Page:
Senior Member

Status: Offline
Posts: 460
Date:

wombat a ceramic fuse will carry more currant before it blows.. no air getting at the wire.. your right a glass one is much better to look see.. most times.. have been caught with the fuse looking good but no connect....use the old metter to be sure..Bob

__________________

Land Rover Discovery Chipped TD5 Manual ,Air Springs, Anti Sway. T.C.
Auto level. Van, Roadstar 21.6 Voyager 4000 all sola powered.



Guru

Status: Offline
Posts: 4676
Date:

BobnBev wrote:

wombat a ceramic fuse will carry more currant before it blows.. no air getting at the wire.. your right a glass one is much better to look see.. most times.. have been caught with the fuse looking good but no connect....use the old metter to be sure..Bob



The old ceramic fuses that the VWs used have the fusible link in the fresh air. They are a small piece of ceramic material with conical ends. There is one piece of metal that forms the conical contacts that fit over the ends with a connecting strip between them. The fusible is on the side of the ceramic bit. They are still available in places like SuperCheap - Ok for some but few and far between out in the boon docks.



__________________

PeterD
Nissan Navara D23 diesel auto, Spaceland pop-top
Retired radio and electronics technician.
NSW Central Coast.



Guru

Status: Offline
Posts: 3917
Date:

I have found glass fuses to be notoriously unreliable particularly when mounted in "el cheapo" in-line fuse holders (both fuse and fuse holder being the culprits).

I've also found the automotive type plugs and sockets (both cig lighter and Hella types) to be not sufficiently reliable for in-car fridge use and have replaced them with the Clipsal 2 pin "T" polarised type http://search.dse.com.au/search?w=clipsal&x=57&y=14&sessionid=4b0fa54105ddb63e273fc0a87e010680&ts=new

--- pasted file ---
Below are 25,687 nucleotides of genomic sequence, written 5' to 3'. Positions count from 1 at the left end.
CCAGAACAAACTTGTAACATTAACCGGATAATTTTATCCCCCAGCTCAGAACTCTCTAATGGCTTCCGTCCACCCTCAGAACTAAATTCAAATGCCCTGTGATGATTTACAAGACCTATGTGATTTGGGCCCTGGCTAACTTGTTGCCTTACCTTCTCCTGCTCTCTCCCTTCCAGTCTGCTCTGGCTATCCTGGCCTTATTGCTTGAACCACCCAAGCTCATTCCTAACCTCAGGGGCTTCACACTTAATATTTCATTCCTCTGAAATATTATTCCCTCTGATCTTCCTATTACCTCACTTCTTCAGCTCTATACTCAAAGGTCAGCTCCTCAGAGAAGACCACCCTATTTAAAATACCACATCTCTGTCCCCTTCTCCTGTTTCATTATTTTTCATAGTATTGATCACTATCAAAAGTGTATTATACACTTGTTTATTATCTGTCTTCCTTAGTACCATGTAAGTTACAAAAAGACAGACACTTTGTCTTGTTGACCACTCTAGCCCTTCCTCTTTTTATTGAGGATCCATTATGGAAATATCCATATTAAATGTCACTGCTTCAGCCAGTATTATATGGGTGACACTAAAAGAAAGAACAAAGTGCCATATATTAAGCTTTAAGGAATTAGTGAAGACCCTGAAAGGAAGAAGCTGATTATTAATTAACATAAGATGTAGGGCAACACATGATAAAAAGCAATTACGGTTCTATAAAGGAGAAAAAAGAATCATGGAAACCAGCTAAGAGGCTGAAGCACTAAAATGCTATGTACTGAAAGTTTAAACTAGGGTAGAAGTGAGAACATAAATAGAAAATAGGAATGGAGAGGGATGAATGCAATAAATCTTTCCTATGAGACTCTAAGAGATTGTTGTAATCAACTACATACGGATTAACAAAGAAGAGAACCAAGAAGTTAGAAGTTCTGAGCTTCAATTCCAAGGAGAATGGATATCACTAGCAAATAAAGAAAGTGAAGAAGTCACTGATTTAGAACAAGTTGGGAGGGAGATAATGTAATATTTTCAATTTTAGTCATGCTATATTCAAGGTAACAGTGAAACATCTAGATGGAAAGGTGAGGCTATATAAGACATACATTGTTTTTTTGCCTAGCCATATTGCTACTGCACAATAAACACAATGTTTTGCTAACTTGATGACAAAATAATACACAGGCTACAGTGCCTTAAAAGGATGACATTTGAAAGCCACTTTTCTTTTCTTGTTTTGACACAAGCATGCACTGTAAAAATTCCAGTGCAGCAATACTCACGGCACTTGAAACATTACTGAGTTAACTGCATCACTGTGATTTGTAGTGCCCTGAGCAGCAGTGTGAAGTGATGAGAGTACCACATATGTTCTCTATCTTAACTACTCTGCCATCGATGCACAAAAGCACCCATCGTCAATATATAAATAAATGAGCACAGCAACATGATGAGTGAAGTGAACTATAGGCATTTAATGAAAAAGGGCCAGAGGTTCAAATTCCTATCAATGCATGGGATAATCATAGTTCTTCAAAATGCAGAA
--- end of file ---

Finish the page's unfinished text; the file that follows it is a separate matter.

You will need to wire a fuseholder into the lead as the original is removed when the plug is changed over.... I use a "blade" type fuse.

As I recall the "VW" type ceramic fuse is the type used in the Waeco plugs (as distinct from the ceramic M205 or 3AG types similar to the glass ones)


__________________

Merda tauris scientia vincit



Guru

Status: Offline
Posts: 757
Date:

Decided to have a 110AH battery fitted in back of car, will charge via the alternator while driving and i can plug the portable solar panel into the existing anderson plug when camped.Dual battery isolater fitted to prevent cranking battery from getting to low. $500 all up.

Found this article http://www.4wdmonthly.com.au/tips_fridge.php to be useful.


__________________

http://garykerrystraveldiary.blogspot.com/


htttp://garyandkerrys2009travels.blogspot.com.




Port Noarlunga SA

Experience is something you don't get until just after you need it.
Page 1 of 1  sorted by
 
Quick Reply

Please log in to post quick replies.

Tweet this page Post to Digg Post to Del.icio.us
Purchase Grey Nomad bumper stickers Read our daily column, the Nomad News The Grey Nomad's Guidebook